Having more capacity to develop medical tourism means more than just developing one of the key economic pillars and accommodating mainland maternity cases. Excluding mainland maternity cases, over 10 per cent of HKSH patients come from abroad. Many such patients have complex medical and surgical conditions, including cancer. These patients will help to develop our expertise in various specialties and strengthen the quality of health care.

What measures should be taken to address the shortage of medical staff?

Enhancing quality training is the key. In 2004, experienced nurses in the public sector who excelled during the Sars outbreak were, surprisingly, encouraged to retire early. At the same time, there was a reduction in the intake of medical students and the closure of hospital-based nursing schools. These were contrary to the public needs.

Anticipating the need for more nurses, we reactivated our nursing school in 2004, followed by collaboration with the Open University in 2005 and with Polytechnic University in 2008 to train more qualified medical workers. From 2004 to date, we have trained more than 500 nurses. HKSH supported these programmes through donations and scholarships. Currently, we are training about 100 nurses every year.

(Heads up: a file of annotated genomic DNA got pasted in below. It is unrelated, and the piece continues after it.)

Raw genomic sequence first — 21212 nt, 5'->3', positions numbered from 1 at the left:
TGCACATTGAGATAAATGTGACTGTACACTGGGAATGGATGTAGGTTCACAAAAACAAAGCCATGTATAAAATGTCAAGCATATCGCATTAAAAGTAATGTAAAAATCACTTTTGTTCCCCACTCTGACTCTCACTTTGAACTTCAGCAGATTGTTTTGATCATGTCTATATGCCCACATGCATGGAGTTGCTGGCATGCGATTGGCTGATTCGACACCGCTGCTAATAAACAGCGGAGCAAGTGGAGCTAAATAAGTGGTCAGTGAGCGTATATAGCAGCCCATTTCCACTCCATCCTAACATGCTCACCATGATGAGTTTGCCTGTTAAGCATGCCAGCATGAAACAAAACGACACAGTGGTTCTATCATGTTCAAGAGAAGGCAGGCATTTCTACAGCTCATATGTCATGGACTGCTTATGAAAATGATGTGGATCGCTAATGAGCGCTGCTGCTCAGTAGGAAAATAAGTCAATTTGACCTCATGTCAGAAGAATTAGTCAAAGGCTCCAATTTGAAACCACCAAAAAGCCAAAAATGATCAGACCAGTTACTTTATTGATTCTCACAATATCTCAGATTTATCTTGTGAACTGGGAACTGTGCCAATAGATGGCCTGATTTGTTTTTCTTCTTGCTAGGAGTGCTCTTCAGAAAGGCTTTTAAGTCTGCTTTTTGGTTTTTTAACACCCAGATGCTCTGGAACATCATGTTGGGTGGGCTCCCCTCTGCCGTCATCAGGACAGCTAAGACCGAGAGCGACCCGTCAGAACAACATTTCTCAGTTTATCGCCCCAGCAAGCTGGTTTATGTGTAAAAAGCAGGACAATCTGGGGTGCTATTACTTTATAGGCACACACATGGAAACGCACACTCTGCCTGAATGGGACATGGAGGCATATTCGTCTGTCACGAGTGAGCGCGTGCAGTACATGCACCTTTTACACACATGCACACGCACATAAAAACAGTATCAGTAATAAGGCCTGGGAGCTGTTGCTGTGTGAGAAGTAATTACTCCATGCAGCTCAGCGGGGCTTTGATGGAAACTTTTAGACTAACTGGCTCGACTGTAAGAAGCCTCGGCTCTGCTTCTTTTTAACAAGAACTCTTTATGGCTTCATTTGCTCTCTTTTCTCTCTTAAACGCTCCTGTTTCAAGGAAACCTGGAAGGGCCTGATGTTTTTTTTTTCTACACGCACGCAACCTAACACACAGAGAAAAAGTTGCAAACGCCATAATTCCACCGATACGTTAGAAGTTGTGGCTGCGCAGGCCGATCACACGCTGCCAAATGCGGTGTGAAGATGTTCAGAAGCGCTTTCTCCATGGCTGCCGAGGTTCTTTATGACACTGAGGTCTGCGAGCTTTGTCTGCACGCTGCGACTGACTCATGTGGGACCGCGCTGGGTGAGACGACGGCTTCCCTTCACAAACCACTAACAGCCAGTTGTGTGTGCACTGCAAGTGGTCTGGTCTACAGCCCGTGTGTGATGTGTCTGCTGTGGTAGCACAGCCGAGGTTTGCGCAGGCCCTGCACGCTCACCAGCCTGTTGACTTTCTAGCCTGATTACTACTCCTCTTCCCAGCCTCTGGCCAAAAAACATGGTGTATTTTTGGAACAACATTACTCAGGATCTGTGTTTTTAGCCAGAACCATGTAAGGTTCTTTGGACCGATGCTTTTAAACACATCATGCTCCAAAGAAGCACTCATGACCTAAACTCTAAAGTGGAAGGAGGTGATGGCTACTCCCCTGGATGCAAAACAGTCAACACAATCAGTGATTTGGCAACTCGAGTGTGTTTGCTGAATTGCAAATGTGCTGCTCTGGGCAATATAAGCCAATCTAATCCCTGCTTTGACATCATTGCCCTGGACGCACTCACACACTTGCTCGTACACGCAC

There is a definite shortage of doctors in the public sector. The distribution between the two sectors is disproportionate in regard to their patient load. The top priority is to support the training of the next generation of medical specialists. At HKSH, we have been trying to help the cause by providing more training.

What can management do to help frontline staff improve their skills and reduce medical blunders?

A good governance framework, effective and quality management and continuous professional training, together with visionary leadership, are the keys to reducing medical blunders.

Hospital accreditation schemes play a vital role in ensuring good clinical and corporate governance with regard to all aspects of patient safety and also in ensuring effective and efficient operation systems are in place that comply with international standards.